Saturday, January 1, 2011

Private charity is never a substitute for public welfare

Unfortunately, private charity doesn't always have the same priorities as public policy. In the UK, the most popular causes are children, animals, cancer and lifeboats. Overseas causes, for relief of famine, disease or effects of natural disasters, tend to do well, helped by celebrity endorsements and fundraising concerts. Mental illness and disability, ex-offenders and unqualified school leavers are less likely to arouse our compassion. Again, volunteering tends to be most common in areas that need it least. It doesn't help that the coalition's standard narrative is that anyone on benefits probably lives in a Mayfair apartment and anyone claiming to be disabled is most likely faking it.

The point of post-1945 European welfare states was to free the needy from dependence on private generosity, which tends to miss out the socially marginal, and to be least available when times are hardest. Welfare gave a sense of security and dignity that the less fortunate had never previously enjoyed. It was particularly important to continental societies that had seen how insecurity bred fascism. Those who volunteer time to hospitals and homeless centres or who take out direct debits for guide dogs and cancer research are admirable, but no more or less admirable than those who pay taxes without vociferous complaint. Nor is a society with a "culture of giving" more admirable than one where workers receive living wages, decent pensions and reasonable employment protection; executives exercise restraint in remunerating themselves; and everyone has sufficient support to look after their ailing grannies.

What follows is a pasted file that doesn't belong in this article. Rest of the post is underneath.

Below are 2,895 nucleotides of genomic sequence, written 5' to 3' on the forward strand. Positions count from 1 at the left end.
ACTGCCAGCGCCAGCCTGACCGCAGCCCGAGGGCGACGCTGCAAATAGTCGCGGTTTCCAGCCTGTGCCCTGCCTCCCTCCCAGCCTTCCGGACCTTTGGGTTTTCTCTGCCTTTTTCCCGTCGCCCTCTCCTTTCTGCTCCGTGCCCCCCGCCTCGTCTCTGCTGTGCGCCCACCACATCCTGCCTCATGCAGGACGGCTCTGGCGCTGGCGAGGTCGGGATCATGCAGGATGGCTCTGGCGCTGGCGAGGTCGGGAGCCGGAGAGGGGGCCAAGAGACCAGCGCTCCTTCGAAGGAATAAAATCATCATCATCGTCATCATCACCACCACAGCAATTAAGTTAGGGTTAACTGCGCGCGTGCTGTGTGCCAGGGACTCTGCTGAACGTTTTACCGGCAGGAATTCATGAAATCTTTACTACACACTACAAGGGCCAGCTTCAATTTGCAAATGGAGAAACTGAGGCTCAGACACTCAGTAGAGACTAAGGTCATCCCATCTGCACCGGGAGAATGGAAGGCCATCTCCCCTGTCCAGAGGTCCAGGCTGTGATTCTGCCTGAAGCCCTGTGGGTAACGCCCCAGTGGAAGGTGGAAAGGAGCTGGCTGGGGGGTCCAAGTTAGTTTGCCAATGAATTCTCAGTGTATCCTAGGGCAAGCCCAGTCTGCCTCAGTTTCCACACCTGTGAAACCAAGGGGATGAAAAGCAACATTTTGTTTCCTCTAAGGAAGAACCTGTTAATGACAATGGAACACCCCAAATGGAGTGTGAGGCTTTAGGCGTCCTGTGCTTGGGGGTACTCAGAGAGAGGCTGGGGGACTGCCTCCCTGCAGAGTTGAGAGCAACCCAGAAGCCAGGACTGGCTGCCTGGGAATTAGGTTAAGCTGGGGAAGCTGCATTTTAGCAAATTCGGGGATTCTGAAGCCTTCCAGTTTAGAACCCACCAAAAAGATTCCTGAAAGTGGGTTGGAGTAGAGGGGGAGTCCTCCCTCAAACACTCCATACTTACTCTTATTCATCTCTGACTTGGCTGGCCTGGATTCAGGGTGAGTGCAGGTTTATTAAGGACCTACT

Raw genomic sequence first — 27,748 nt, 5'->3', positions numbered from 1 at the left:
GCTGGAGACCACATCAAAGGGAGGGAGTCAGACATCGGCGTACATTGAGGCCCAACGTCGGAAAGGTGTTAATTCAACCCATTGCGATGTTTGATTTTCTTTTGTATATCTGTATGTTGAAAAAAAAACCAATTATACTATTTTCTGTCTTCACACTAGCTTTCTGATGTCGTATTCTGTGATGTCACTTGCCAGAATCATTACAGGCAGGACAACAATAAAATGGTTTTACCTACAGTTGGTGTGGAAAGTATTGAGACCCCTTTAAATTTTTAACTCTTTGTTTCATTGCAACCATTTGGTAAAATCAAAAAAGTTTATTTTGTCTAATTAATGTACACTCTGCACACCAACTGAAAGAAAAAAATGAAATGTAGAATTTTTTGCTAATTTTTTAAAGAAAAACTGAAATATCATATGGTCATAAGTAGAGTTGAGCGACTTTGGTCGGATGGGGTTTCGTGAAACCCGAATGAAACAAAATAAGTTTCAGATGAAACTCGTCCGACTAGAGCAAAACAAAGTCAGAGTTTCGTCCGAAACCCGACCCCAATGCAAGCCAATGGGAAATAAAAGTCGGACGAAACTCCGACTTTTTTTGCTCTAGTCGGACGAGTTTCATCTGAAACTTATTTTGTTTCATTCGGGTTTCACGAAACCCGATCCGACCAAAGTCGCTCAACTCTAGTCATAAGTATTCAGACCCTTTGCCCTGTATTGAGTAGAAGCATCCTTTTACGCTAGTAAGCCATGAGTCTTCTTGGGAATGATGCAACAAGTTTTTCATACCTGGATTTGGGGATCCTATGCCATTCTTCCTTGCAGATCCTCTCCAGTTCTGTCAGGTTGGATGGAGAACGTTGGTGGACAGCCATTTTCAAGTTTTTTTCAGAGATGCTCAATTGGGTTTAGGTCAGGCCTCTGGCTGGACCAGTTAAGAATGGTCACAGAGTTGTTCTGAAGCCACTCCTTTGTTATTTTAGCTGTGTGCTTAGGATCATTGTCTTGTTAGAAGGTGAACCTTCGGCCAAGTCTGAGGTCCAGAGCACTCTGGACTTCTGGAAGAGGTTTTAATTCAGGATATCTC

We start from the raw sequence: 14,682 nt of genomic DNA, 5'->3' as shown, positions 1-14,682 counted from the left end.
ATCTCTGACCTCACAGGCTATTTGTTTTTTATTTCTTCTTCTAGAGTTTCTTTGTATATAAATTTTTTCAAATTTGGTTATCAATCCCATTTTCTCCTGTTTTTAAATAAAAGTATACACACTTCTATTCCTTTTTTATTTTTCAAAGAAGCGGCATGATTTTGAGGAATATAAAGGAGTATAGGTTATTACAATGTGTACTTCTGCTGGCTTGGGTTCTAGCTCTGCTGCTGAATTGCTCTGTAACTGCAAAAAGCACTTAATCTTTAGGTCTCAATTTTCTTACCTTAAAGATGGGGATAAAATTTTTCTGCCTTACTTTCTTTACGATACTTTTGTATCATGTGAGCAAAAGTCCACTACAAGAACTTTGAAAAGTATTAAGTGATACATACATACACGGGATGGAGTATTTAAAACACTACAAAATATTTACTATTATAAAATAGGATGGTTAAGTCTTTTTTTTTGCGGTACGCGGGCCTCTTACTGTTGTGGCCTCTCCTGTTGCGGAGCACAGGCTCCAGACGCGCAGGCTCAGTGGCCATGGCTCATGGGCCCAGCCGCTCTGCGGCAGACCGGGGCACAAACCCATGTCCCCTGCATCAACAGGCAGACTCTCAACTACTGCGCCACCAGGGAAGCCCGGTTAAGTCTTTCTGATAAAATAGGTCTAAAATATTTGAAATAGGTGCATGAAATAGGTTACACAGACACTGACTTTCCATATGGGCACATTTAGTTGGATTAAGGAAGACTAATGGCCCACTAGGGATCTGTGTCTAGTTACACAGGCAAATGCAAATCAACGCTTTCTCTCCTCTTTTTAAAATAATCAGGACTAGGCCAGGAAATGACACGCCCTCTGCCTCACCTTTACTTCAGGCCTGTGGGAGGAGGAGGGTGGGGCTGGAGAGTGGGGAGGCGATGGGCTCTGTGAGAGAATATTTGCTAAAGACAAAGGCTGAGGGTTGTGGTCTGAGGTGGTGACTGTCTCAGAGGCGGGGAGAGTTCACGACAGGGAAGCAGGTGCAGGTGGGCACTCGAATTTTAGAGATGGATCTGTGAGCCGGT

The international league tables – which, the green paper insists, prove "we could do so much more" – show the Scandinavian countries, particularly Sweden, with relatively low levels of "giving time" to voluntary work. Does that expose Scandinavians as idle, self-centred and uncaring? No, it simply means social support is provided more than adequately by their governments from the proceeds of high taxation and social security contributions. Ministers imply there is some moral deficit in that arrangement and suggest high levels of volunteering are good for national character. But ask the poor which they prefer, and I doubt they'd hesitate in choosing the Scandinavian model.

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